But maybe it is also possible that Dovizioso had, like his former teammate Cal Crutchlow, exhausted his competitive charge after facing up to a beast like Marc Marquez in front of him for three years, capable of beating him, and we’re talking about 2017, with a motorcycle clearly inferior like the GP17.
The rest, as we often say, was the sub-highlight of this long championship which was held in a compressed and wrong way. Binder, Petrucci, Olivera and Rins also won, but for one reason or another, Alex aside, they had no influence on the outcome of the championship.
Aprilia was admirable with Iannone, but we would have expected it to be present in the legal dispute
There are still some considerations to be made, as well as the obligatory ones regarding Suzuki’s growth. If possible, KTM even did a better job. The Austrians showed that they know how to exploit both the concessions and the test team led by Dani Pedrosa. Something that Aprilia, however, was unable to do, irrespective of the Iannone affair.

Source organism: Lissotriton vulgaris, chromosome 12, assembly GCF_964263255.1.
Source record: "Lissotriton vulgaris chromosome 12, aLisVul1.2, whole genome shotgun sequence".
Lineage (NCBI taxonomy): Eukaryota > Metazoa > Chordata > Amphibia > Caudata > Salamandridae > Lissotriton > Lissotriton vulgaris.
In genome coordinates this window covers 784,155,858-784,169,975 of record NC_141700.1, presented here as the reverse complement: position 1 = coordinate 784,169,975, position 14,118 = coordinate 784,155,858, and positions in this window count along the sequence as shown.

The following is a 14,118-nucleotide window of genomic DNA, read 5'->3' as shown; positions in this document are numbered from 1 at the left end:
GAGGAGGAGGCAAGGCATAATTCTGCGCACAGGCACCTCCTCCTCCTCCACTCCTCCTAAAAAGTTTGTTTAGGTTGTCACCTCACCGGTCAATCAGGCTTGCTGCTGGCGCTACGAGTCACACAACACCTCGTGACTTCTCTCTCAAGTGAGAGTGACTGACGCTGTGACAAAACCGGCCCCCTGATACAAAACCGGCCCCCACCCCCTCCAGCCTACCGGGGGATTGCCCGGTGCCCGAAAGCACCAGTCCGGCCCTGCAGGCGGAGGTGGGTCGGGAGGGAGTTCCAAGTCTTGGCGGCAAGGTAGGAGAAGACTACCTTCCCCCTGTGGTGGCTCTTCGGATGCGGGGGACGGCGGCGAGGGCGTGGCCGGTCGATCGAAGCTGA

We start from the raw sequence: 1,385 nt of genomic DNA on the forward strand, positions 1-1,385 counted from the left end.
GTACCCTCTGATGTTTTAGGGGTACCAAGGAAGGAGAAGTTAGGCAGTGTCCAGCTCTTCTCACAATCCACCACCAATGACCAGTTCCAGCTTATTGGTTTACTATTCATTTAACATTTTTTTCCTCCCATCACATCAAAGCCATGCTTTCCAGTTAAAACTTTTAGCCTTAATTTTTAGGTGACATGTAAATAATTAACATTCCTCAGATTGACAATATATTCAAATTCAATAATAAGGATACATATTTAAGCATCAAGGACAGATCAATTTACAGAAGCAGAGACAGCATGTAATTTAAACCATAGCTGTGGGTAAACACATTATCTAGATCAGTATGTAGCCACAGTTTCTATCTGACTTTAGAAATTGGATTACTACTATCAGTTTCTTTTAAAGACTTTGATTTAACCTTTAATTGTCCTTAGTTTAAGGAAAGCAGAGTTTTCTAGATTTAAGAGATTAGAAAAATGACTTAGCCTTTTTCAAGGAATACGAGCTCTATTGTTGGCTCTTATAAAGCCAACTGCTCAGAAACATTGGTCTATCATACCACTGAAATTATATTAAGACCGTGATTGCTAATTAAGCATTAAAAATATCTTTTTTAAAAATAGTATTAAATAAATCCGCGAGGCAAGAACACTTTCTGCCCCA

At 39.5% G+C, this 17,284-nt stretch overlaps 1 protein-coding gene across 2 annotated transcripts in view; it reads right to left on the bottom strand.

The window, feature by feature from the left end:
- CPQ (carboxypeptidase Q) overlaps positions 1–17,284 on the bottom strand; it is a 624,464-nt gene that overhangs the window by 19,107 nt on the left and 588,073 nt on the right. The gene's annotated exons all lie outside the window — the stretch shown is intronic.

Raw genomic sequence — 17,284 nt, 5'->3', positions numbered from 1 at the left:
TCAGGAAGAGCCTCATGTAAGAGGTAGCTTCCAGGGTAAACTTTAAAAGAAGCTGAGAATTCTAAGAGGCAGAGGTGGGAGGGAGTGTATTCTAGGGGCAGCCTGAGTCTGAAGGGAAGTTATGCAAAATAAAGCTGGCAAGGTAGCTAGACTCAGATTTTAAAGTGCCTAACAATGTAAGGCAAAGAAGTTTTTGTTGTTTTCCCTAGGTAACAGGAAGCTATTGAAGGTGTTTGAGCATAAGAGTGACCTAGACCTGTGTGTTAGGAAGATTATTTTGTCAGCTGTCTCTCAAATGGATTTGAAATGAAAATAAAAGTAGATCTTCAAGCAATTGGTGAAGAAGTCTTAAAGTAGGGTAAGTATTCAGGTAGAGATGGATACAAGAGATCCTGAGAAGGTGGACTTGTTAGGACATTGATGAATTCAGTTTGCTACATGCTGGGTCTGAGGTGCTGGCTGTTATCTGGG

Still on this matter: the Venetian manufacturer was magnificent in its support for Andrea but it sinned in two important aspects, in our opinion: even if it was a private matter we would have expected an active presence in the legal dispute. After all, the interests at stake were also the manufacturer’s. Instead Andrea Iannone managed everything on his own, from communication to his defence. Aprilia should have made its voice heard, and its weight. I know that Massimo Rivola, perhaps, will not agree with this thought of ours, moreover, expressed several times, but inertia never pays off. And the lack of a plan B, and even C and D, also proves this.
Finally, a note on Honda and Valentino Rossi. Not being able to win a single race in a world championship in which nine riders finished on the podium is serious. One thing to reflect on and that for both casts a long shadow over the next season. Honda will have to find Marc Marquez again; Valentino Rossi will have to find himself.